Review: ‘I’ll Never Forget What’s ‘Is Name’

Story concerns a successful and resentful whizkid of the advertising game (Oliver Reed), who opts out to join a pal in running an esoteric literary magazine. Separated from his wife, he is a womanizer of perpetual appetite, taking one off to a lonely and disused railroad station and establishing a flightly relationship with a secretary (Carol White), who is prim at heart and takes it all seriously.

Story concerns a successful and resentful whizkid of the advertising game (Oliver Reed), who opts out to join a pal in running an esoteric literary magazine. Separated from his wife, he is a womanizer of perpetual appetite, taking one off to a lonely and disused railroad station and establishing a flightly relationship with a secretary (Carol White), who is prim at heart and takes it all seriously.

Thus the theme is the aridity of fashionable achievement, and the sour smell of success is hammered home by director Michael Winner with an insistence that destroys its own claims and closes with a final scene of stunning vulgarity.

Oliver Reed looks grim and disenchanted throughout, but hasn’t the power to suggest that there’s much talent going to waste.

In addition to Orson Welles, White registers as the girl torn between her virginal upbringing and her beckoning by Reed. The role is inconclusive, but she gives it the stamp of charm and unforced sweetness.

I'll Never Forget What's 'Is Name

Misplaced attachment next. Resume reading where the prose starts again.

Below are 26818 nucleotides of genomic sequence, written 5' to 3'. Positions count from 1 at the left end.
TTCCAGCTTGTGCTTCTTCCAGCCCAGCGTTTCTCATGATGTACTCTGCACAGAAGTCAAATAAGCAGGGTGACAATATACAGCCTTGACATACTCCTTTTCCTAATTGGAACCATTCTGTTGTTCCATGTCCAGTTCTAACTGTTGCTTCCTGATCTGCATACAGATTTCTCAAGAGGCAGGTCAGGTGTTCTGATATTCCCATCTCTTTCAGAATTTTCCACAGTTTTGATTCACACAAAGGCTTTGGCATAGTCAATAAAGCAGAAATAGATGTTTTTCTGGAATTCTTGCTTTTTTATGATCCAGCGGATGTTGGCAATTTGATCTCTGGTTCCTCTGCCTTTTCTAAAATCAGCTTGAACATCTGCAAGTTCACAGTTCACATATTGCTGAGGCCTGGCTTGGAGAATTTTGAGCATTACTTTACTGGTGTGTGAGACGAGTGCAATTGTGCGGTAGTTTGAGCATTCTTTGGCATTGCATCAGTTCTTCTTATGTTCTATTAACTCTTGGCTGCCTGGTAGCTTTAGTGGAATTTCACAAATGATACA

UK

Production

Universal/Scimitar. Director Michael Winner; Producer Michael Winner; Screenplay Peter Draper; Camera Otto Heller; Editor Bernard Gribble; Music Francis Lai; Art Director Seamus Flannery

Crew

(Color) Extract of a review from 1967. Running time: 97 MIN.

With

Orson Welles Oliver Reed Carol White Harry Andrews Michael Hordern Wendy Craig
Want to read more articles like this one? SUBSCRIBE TO VARIETY TODAY.
Post A Comment 0

Leave a Reply

No Comments

Comments are moderated. They may be edited for clarity and reprinting in whole or in part in Variety publications.

Fill in your details below or click an icon to log in:

WordPress.com Logo

You are commenting using your WordPress.com account. Log Out / Change )

Twitter picture

You are commenting using your Twitter account. Log Out / Change )

Facebook photo

You are commenting using your Facebook account. Log Out / Change )

Google+ photo

You are commenting using your Google+ account. Log Out / Change )

Connecting to %s

More Film News from Variety

Loading